Amazon Subsidiary Gets Into Grocery Business

Discussion
Oct 25, 2011
George Anderson

Is there any category that Quidsi can’t get into? First, the wholly-owned subsidiary of Amazon started with Diapers.com and the later expanded into Soap.com, BeautyBar.com, Wag.com and YoYo.com. Now it is moving into the grocery business with the addition of 10,000 shelf-stable items on the Soap.com website.

"Our philosophy is to make our customers’ lives easier," said Marc Lore, CEO of Quidsi, in a press release. "We already carry a vast selection of health, beauty, and household essentials. Our customers have been asking about grocery since we launched in 2010. It was a seamless transition to offer a large selection of beverages, snacks and meal prep items for the whole family on Soap.com. Our goal is to continue to expand our product selection, and ultimately, help eliminate errands so our shoppers can spend more time doing the things they enjoy."

Grocery items carried by Soap.com will include coffee, tea, snacks, cereal, pasta, baking ingredients and canned items. As with all other orders made on Soap.com, consumers will get free one or two-day shipping, depending on location, for orders over $39.

Interestingly, with the move Quidsi is competing with is own parent company as well as all the other stores and websites that sell groceries. Ultimately, the fact that Quidsi might take some grocery sales away from Amazon should not be a concern, according to a GigaOm article, because it ultimately goes back to Jeff Bezos and company anyway.

The company, which was purchased by Amazon for $545 million in cash and assumed debt last year, had sales of $300 million in 2010, according to TechFlash.

Discussion Questions: Which website, Amazon or Soap.com, do you think is more likely to succeed with its online grocery service? What categories do you think Quidsi will expand into next?

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7 Comments on "Amazon Subsidiary Gets Into Grocery Business"


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Doron Levy
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Doron Levy
9 years 6 months ago

Amazon has such a hardcore following that it’s safe to assume that many of its shoppers would have no problem trying out the grocery end of it. As for Soap.com, as I just visited the site, I don’t see any prices on their home page. Strange, especially for what they are selling. The free shipping splashes are great but is the pricing actually competitive? I would have to click further to find out, and in this game you want to keep clicks to an absolute minimum. The browsing strategies that work in real life do not translate into the online world and, as far as I’m concerned, Soap.com has as serious signage problem. In terms of categories, Soap pretty much has everything covered and adding more would probably make the site look even busier that it already is. The real major I’m not seeing is wine and booze (where applicable by law).

Max Goldberg
Guest
9 years 6 months ago

It doesn’t really matter where consumers choose to purchase, Amazon shareholders win. It will be interesting to see how many and which grocery products consumers will be willing to purchase online. Internet history is littered with the wreckage of companies that tried to get into the grocery business.

Gene Detroyer
Guest
9 years 6 months ago

Marc Lore says it well. “Our philosophy is to make our customers’ lives easier.” That is what online retail is all about. And Amazon and friends sure do a good job of that. There is no question that the bulk of core-store grocery purchases are going to move online. For these types of products, there is no reason to go to a supermarket. Tide is Tide; does the shopper really have to look at the shelf, touch the product and make a decision?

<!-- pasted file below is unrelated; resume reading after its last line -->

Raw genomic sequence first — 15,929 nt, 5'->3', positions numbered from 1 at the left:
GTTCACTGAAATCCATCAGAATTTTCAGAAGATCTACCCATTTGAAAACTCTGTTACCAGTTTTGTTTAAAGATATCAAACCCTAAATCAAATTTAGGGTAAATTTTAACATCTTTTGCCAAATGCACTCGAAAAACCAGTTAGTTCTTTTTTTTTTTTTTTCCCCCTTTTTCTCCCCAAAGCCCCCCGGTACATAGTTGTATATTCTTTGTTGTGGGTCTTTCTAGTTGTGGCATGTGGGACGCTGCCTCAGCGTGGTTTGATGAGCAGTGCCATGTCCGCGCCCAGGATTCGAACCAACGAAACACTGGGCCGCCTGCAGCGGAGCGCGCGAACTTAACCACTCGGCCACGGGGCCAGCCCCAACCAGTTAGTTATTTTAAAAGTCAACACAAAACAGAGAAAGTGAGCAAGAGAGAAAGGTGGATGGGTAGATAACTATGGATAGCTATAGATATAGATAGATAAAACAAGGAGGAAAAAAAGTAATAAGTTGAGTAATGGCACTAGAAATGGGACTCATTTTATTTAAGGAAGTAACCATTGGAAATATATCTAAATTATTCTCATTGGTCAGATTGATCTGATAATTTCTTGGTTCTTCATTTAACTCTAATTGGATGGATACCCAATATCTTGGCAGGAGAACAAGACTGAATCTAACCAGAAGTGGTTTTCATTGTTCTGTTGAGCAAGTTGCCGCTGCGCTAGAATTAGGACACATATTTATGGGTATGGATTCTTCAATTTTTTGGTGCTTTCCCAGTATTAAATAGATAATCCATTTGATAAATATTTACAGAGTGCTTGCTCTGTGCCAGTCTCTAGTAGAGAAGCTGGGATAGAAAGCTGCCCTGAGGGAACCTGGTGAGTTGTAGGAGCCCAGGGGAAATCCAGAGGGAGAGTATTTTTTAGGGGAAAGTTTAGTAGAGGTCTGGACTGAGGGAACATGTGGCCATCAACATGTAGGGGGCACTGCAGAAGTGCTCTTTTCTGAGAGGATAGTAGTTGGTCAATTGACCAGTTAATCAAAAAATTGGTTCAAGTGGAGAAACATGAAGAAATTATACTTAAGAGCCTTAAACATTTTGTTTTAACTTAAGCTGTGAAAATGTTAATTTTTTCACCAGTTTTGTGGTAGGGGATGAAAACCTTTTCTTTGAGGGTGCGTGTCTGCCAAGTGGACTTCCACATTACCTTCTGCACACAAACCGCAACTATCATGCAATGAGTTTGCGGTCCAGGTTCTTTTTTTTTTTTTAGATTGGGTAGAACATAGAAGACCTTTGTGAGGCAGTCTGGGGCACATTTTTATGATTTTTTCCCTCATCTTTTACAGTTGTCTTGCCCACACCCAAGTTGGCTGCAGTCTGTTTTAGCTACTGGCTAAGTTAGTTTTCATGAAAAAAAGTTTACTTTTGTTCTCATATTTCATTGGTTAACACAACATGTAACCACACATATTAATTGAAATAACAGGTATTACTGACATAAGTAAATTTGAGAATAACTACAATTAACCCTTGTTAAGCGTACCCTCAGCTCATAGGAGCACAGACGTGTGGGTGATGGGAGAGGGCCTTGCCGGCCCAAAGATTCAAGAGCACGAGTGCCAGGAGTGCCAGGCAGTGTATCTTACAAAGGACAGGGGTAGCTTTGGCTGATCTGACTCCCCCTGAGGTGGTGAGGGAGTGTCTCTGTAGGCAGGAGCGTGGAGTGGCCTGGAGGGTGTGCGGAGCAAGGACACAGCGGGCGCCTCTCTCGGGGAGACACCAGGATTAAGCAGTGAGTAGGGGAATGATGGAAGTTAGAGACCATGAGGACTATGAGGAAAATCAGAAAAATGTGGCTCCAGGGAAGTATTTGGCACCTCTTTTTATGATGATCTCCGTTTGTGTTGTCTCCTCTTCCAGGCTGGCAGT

Consistent with making it all easier, Soap.com has developed a logical landing place for such products. It has a more efficient purpose and will be easier to navigate than Amazon.com. This thinking is the brilliance of Amazon. They think about how best to service the customer first. Then they develop their activities to make the customer’s life simple.

David Biernbaum
Guest
9 years 6 months ago

Quidsi is the new category killer concept, on-line, that mirrors the late century concept of specialty stores in the more traditional sense.

Art Williams
Guest
Art Williams
9 years 6 months ago

In many ways, it would be hard to bet against their success based on Amazon’s track record, but as has been pointed out, online grocery has been tried by many and failed. However, as time goes by, more and more people are comfortable with online purchases and grocery should be no exception. Pricing will be a critical element as convenience alone I don’t think is a big enough draw. Plus, shoppers still have to use other sources for fresh and perishables, which detracts from the convenience significantly in my view.

I think it will take some time for them to make an impact. Will they have the staying power and resources to do that?

Matthew Keylock
Guest
Matthew Keylock
9 years 6 months ago

I like the move into grocery and see this having plenty of mileage. All these concepts are in their infancy, but it’s hard to see them doing anything other than growing and driving a greater competitive impact. It will be interesting to see how traditional players respond.

Anne Bieler
Guest
Anne Bieler
9 years 6 months ago

Amazon knows how to treat consumers to a good shopping experience with easy to navigate sites, useful adds, immediate help and more. As long as they stay consumer centric in their approach across their subsidiaries, it will grow here.

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